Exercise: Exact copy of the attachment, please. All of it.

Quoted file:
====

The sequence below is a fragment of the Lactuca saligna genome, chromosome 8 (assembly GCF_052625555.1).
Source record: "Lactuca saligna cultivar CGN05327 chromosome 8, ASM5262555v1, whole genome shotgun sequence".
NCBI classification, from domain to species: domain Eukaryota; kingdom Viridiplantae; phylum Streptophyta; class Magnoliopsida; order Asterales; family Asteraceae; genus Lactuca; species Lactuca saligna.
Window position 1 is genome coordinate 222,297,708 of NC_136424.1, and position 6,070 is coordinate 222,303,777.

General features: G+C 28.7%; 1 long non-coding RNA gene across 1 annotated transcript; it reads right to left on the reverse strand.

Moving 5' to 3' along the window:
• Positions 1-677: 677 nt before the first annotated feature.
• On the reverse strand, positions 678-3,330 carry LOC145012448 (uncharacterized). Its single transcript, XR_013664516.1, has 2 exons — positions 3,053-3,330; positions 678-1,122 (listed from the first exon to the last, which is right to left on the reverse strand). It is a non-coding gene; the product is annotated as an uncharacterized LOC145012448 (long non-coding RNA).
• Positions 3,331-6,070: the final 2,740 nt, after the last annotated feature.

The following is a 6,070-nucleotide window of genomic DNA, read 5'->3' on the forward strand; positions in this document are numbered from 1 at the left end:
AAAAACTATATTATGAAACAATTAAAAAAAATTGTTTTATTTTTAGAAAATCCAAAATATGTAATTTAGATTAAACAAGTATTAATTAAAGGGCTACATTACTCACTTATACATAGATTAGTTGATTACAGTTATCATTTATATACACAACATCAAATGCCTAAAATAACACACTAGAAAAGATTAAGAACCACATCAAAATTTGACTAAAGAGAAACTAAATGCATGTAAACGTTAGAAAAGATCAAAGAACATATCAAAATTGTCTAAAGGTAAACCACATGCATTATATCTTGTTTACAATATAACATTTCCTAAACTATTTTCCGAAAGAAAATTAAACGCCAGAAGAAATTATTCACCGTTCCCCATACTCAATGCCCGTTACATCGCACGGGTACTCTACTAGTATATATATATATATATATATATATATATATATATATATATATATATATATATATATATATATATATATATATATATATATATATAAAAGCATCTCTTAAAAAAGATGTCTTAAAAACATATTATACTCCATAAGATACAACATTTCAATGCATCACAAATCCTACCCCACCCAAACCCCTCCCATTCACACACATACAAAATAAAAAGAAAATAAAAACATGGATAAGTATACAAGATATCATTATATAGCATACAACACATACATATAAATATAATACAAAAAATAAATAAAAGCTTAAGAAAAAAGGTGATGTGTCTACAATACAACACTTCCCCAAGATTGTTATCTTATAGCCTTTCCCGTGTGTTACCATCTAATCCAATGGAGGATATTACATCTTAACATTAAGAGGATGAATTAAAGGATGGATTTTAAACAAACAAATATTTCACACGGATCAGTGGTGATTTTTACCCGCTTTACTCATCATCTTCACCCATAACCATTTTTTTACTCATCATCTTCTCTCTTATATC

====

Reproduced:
The sequence below is a fragment of the Lactuca saligna genome, chromosome 8 (assembly GCF_052625555.1).
Source record: "Lactuca saligna cultivar CGN05327 chromosome 8, ASM5262555v1, whole genome shotgun sequence".
NCBI classification, from domain to species: domain Eukaryota; kingdom Viridiplantae; phylum Streptophyta; class Magnoliopsida; order Asterales; family Asteraceae; genus Lactuca; species Lactuca saligna.
Window position 1 is genome coordinate 222,297,708 of NC_136424.1, and position 6,070 is coordinate 222,303,777.

General features: G+C 28.7%; 1 long non-coding RNA gene across 1 annotated transcript; it reads right to left on the reverse strand.

Moving 5' to 3' along the window:
• Positions 1-677: 677 nt before the first annotated feature.
• On the reverse strand, positions 678-3,330 carry LOC145012448 (uncharacterized). Its single transcript, XR_013664516.1, has 2 exons — positions 3,053-3,330; positions 678-1,122 (listed from the first exon to the last, which is right to left on the reverse strand). It is a non-coding gene; the product is annotated as an uncharacterized LOC145012448 (long non-coding RNA).
• Positions 3,331-6,070: the final 2,740 nt, after the last annotated feature.

The following is a 6,070-nucleotide window of genomic DNA, read 5'->3' on the forward strand; positions in this document are numbered from 1 at the left end:
AAAAACTATATTATGAAACAATTAAAAAAAATTGTTTTATTTTTAGAAAATCCAAAATATGTAATTTAGATTAAACAAGTATTAATTAAAGGGCTACATTACTCACTTATACATAGATTAGTTGATTACAGTTATCATTTATATACACAACATCAAATGCCTAAAATAACACACTAGAAAAGATTAAGAACCACATCAAAATTTGACTAAAGAGAAACTAAATGCATGTAAACGTTAGAAAAGATCAAAGAACATATCAAAATTGTCTAAAGGTAAACCACATGCATTATATCTTGTTTACAATATAACATTTCCTAAACTATTTTCCGAAAGAAAATTAAACGCCAGAAGAAATTATTCACCGTTCCCCATACTCAATGCCCGTTACATCGCACGGGTACTCTACTAGTATATATATATATATATATATATATATATATATATATATATATATATATATATATATATATATATATATATATATATATATATATAAAAGCATCTCTTAAAAAAGATGTCTTAAAAACATATTATACTCCATAAGATACAACATTTCAATGCATCACAAATCCTACCCCACCCAAACCCCTCCCATTCACACACATACAAAATAAAAAGAAAATAAAAACATGGATAAGTATACAAGATATCATTATATAGCATACAACACATACATATAAATATAATACAAAAAATAAATAAAAGCTTAAGAAAAAAGGTGATGTGTCTACAATACAACACTTCCCCAAGATTGTTATCTTATAGCCTTTCCCGTGTGTTACCATCTAATCCAATGGAGGATATTACATCTTAACATTAAGAGGATGAATTAAAGGATGGATTTTAAACAAACAAATATTTCACACGGATCAGTGGTGATTTTTACCCGCTTTACTCATCATCTTCACCCATAACCATTTTTTTACTCATCATCTTCTCTCTTATATC